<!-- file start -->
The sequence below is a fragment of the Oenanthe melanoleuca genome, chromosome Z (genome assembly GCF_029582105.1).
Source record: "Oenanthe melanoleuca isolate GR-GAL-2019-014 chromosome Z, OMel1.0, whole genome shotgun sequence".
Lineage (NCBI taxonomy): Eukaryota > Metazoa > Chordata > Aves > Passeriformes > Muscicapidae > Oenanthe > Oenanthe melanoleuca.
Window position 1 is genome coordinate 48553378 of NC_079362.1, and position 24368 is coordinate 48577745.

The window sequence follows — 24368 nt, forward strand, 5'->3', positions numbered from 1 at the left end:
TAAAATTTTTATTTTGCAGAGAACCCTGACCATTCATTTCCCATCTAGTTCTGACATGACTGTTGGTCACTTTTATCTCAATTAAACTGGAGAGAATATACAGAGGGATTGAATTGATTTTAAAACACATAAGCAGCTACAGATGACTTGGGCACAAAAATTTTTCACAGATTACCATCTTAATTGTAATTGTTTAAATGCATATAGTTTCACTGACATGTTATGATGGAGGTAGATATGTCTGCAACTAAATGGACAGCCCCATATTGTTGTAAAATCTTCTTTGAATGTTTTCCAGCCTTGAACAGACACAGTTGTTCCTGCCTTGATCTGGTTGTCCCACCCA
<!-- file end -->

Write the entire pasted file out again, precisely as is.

The sequence below is a fragment of the Oenanthe melanoleuca genome, chromosome Z (genome assembly GCF_029582105.1).
Source record: "Oenanthe melanoleuca isolate GR-GAL-2019-014 chromosome Z, OMel1.0, whole genome shotgun sequence".
Lineage (NCBI taxonomy): Eukaryota > Metazoa > Chordata > Aves > Passeriformes > Muscicapidae > Oenanthe > Oenanthe melanoleuca.
Window position 1 is genome coordinate 48553378 of NC_079362.1, and position 24368 is coordinate 48577745.

The window sequence follows — 24368 nt, forward strand, 5'->3', positions numbered from 1 at the left end:
TAAAATTTTTATTTTGCAGAGAACCCTGACCATTCATTTCCCATCTAGTTCTGACATGACTGTTGGTCACTTTTATCTCAATTAAACTGGAGAGAATATACAGAGGGATTGAATTGATTTTAAAACACATAAGCAGCTACAGATGACTTGGGCACAAAAATTTTTCACAGATTACCATCTTAATTGTAATTGTTTAAATGCATATAGTTTCACTGACATGTTATGATGGAGGTAGATATGTCTGCAACTAAATGGACAGCCCCATATTGTTGTAAAATCTTCTTTGAATGTTTTCCAGCCTTGAACAGACACAGTTGTTCCTGCCTTGATCTGGTTGTCCCACCCA